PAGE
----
Unaffiliated voters getting a say in Colorado primaries? Two measures just made the ballot

Ally Aubry

In March, Colorado’s chaotic caucuses caused confusion for caucus-goers. Say that one 10 times fast.

Joking aside, the messy, party-run early nominating contests for president led to plenty of questions about whether Colorado should change the way voters here pick presidents. Should we have a primary? Should unaffiliated voters who can’t participate in the Democratic and Republican caucuses have a say?

Well, voters will have a say this November, since two measures that deal with the process just made the ballot.

From the Colorado Secretary of State’s office:

Initiative No. 98 allows unaffiliated voters to participate in primary elections without having to declare being a member of a certain party, as is the current law. However, Republicans and Democrats could decide to forgo having a primary election and instead choose their general election nominees at the assembly or convention, providing that 75 percent of the party’s state central committee agrees.

Initiative No. 140 restores a presidential primary to be held before the end of March in presidential election years, and allows unaffiliated voters to participate without declaring to be a member of a political party.

“Both measures amend state law, rather than the state constitution,” reads a statement from the Secretary of State.

So far, that means there will be seven initiatives on the ballot for Colorado voters to decide on Nov. 8. That number could grow as the state continues to count signatures on other citizen measure’s submitted by petitioners.

In March, supporters of Bernie Sanders led to a record number of Democratic caucus goers in Colorado, which meant long lines and hundreds turned away.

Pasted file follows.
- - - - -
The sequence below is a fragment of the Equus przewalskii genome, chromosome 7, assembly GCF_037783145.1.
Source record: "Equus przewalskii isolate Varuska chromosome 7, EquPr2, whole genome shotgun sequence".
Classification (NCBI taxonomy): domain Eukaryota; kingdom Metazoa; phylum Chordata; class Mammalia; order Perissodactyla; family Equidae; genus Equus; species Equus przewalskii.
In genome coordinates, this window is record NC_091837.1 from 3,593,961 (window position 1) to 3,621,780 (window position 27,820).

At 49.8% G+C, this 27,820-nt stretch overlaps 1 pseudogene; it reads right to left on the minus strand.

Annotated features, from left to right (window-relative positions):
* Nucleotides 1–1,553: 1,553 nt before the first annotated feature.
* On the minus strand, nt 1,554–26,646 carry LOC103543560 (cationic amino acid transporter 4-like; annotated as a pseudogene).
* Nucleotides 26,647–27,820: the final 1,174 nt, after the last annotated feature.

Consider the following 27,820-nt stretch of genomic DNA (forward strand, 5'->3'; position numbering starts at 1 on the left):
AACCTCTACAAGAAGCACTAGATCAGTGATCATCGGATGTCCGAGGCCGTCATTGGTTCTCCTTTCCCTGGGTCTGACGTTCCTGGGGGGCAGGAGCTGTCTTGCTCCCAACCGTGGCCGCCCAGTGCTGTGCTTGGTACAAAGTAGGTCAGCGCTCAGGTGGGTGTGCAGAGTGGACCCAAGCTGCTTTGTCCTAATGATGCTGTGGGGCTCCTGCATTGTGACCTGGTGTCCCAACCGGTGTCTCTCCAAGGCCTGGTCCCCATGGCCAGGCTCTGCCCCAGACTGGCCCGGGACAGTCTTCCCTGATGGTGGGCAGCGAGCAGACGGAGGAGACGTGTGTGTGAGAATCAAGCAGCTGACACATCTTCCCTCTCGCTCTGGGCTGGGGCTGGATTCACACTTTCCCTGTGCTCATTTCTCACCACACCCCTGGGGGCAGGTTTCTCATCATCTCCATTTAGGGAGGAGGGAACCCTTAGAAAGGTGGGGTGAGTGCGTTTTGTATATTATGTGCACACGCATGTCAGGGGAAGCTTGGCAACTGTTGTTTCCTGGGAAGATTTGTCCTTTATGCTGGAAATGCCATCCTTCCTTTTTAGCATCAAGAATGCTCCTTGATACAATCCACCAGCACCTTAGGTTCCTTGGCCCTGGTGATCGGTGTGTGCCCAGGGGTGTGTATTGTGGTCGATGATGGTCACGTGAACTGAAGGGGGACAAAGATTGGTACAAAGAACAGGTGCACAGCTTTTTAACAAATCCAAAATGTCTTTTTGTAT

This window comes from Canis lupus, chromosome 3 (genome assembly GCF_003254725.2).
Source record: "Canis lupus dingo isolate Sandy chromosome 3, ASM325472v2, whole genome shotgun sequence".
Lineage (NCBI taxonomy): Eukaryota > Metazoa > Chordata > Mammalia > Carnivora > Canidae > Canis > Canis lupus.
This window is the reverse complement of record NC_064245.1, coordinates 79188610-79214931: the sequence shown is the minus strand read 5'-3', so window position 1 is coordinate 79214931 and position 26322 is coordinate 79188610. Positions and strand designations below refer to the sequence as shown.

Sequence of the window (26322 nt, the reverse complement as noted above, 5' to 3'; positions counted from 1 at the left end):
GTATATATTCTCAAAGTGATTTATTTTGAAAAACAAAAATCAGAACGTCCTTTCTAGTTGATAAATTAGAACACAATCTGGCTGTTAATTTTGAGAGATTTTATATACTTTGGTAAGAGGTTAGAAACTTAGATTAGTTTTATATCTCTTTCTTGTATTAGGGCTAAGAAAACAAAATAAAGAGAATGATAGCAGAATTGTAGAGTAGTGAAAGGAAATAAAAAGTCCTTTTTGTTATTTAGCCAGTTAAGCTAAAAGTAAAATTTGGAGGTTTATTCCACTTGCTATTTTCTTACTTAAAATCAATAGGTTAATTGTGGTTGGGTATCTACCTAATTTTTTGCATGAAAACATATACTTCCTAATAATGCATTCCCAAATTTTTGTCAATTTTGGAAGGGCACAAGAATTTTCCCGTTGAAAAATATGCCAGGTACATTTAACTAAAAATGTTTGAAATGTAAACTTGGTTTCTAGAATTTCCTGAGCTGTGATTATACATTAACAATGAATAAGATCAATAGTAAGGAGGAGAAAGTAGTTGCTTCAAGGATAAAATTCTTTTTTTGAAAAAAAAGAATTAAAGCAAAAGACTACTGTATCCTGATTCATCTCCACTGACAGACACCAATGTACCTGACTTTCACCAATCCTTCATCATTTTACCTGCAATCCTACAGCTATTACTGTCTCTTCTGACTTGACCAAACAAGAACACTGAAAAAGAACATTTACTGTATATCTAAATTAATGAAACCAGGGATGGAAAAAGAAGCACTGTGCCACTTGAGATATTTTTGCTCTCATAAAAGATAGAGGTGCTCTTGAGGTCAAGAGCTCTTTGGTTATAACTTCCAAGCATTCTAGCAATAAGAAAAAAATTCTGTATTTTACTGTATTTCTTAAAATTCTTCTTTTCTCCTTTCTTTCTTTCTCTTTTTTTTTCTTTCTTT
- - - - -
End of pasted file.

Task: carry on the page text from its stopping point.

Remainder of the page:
On the Republican side, party leaders cancelled their presidential straw poll so their delegates could go to the national convention unbound. The move prompted the party’s eventual nominee for president, Donald Trump, to say Colorado ran a “rigged” election.

“Colorado voters value independence and want elections that encourage participation,” said Kent Thiry, the campaign chairman for the ballot measure effort, Let Colorado Vote, in a statement. “Only 5 percent of voters participated in the March caucuses, which is not a sign of a healthy democracy. Our initiatives will fix that and allow more than 1 million unaffiliated voters to participate in elections that they currently pay for, but thus far have been excluded from.”

Unaffiliated voters are the largest group of voters in the state with more than a million registered.

Also, no need to remember these initiative numbers. They will change after Sept. 9.

Photo by Ally Aubry from Creative Commons on Flickr.


  1. I’m an Independent, and I feel it’s wrong to be able to chose a Presidential candidate without being a member of that party. Require voters to go through the process of changing affiliation, at least temporarily.

    And who is going to pay for these primaries- the taxpayers.

  2. This is a welcomed change. Taxpayers already pay for party caucuses that discriminate and exclude independents. Independents pay tax money that fund closed elections for both parties is unfair and needs to change.

  3. We already have to pay for the caucuses, and there are three of those. A district, a county, and a state. It cost Denver county 25k just to rent the convention center for our county caucus. Meanwhile, every other county had them. It is naive to think that the caucus process is cheaper. in addition, because our primaries exclude the largest voting base in the United States, only 9% of Americans are responsible for selecting the two most disliked candidates in our Nations history. Im conflicted however, because caucus states seemed to maintain their voter integrity. Primaries are much easier to manipulate, as we saw with 13 states having unprecedented margins of error in the exit polls, in favor of HRC. I do hope one of the additional measures includes hand counted ballots.

  4. A. Appleseed and Dana — where do you get the idea that the state taxpayers are paying for caucuses?

    Primary elections were held in the 1990s and 2000 elections (I wasn’t in the state before that). As Wikipedia states, “Caucuses are regulated by Colorado law, but expenses for it are paid by the major political parties that use the system.”

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